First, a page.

Country told to protect freshwater sources

By Pai Mulitalo Ale ,

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Australian High Commissioner Sue Langford, Deputy Prime Minister Fiame Naomi Mataafa and C.E.O. M.N.R.E Suluimalo Amataga Petaia

Australian High Commissioner Sue Langford, Deputy Prime Minister Fiame Naomi Mataafa and C.E.O. M.N.R.E Suluimalo Amataga Petaia

The importance of protecting and sustainably managing freshwater and forest resources was the focus of the national World Water and Forests Day celebration yesterday.

Organised by the Ministry of Natural Resources and Environment (M.N.R.E), the event was hosted at Falease’ela Tai. Among the guests were Deputy Prime Minister and Minister of M.N.R.E, Fiame Naomi Mataafa.

Rev. Tuitoga Leota, who opened the ceremony, made a very poignant point.

 “When we talk about the environment we are talking about creation,” he said, adding that mankind polluted and contaminated God’s creations and now mankind is suffering the consequences.

“We should work together to save our water and forest.” 

Fiame echoed the message from Rev. Leota. She said a number of the developments including commercial farming have contributed to the problems of today.

She said many river streams have dried up, creating problems in terms of water supply.

She said these challenges are not just in Samoa but are being experienced by people around the world.

A key part of Samoa’s response is reforestation.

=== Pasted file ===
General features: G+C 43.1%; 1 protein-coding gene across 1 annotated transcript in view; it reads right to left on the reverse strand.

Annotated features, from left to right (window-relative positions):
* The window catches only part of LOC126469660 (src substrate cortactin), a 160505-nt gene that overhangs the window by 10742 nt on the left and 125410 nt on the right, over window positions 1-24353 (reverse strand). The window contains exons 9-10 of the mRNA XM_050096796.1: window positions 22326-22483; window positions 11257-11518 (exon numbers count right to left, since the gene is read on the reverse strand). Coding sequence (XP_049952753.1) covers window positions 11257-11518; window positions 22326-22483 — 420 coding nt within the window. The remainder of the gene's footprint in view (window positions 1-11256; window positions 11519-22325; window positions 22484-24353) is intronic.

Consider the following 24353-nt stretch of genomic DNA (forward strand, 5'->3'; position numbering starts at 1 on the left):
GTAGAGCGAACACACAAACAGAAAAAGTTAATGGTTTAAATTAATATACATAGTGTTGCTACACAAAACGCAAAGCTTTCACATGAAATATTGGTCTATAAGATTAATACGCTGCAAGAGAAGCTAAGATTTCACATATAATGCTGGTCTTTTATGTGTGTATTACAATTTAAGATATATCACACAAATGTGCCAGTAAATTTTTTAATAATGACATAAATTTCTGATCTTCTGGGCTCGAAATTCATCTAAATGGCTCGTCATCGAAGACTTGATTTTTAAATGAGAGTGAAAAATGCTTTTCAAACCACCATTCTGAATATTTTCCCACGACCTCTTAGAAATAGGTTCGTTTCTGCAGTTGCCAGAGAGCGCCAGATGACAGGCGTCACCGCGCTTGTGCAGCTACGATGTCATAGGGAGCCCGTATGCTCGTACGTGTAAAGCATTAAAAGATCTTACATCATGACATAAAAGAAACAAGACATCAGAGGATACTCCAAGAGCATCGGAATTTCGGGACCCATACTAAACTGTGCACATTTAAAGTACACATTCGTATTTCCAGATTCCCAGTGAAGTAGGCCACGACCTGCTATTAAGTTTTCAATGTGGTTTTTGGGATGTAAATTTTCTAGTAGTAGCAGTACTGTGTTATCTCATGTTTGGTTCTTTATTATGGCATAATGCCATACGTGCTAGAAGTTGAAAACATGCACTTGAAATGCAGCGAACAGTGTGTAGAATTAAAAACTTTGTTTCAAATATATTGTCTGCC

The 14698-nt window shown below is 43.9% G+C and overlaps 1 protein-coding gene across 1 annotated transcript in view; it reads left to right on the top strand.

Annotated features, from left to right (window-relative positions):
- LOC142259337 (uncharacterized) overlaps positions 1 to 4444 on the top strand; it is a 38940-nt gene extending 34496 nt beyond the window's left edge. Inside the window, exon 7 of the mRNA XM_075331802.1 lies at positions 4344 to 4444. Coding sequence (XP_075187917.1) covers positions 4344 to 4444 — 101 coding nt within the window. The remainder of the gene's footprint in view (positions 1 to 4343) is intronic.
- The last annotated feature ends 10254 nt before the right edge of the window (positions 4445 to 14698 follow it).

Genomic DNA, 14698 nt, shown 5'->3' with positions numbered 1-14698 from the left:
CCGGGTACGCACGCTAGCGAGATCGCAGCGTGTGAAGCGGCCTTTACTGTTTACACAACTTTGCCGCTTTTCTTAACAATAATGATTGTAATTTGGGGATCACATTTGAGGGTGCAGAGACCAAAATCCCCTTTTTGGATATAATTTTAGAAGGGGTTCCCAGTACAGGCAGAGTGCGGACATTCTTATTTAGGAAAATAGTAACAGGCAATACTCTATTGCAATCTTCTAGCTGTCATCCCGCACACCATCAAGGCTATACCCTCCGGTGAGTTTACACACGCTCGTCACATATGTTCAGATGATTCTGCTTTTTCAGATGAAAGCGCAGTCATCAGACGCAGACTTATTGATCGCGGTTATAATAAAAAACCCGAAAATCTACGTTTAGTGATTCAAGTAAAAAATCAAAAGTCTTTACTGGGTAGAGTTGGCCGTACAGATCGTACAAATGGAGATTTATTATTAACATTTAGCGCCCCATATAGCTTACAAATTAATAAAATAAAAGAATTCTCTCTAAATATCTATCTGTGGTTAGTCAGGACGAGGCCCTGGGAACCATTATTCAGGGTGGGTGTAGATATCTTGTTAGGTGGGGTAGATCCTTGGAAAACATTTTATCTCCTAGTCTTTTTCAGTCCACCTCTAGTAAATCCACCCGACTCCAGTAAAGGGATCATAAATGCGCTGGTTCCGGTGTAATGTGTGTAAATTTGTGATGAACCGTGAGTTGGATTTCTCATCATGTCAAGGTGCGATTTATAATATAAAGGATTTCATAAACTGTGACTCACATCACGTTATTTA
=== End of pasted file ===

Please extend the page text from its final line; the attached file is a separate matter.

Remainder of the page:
Yesterday, Falease’ela led the way with a replanting programme near the “Liua le vai o Sina” river.

Fiame encouraged all villages in Samoa to follow Falease’ela’s example.

Some of the key messages the Ministry promoted yesterday were:

 (i) The upland forests covering the mountain ridges of central Upolu and Savaii and other islands of Samoa, act as natural water towers which capture, store and gradually release freshwater for domestic, agricultural, industrial and ecological needs;

(ii) Forestsactas natural waterfilter sandstabilisethe soil, helping reduce runoffas more water in filtrates into the soil and is stored within the underground aquifers;

(iii) Water supply and forests are at the forefront of reducing the effects of climate change. Water is a necessity directly after natural disasters vital to the resilience of any community. Forests help reduce runoff and the impacts of flash floods by increasing water infiltration into the soil. They also help store water in the soil and shield against evaporation, releasing water gradually during the dry seasons. As such water and forests have a crucial role in building and strengthening resilience.

(iv) Effective community participation and engagement is essential to the success of sustainable forest and water resources management initiatives.

© Samoa Observer 2016

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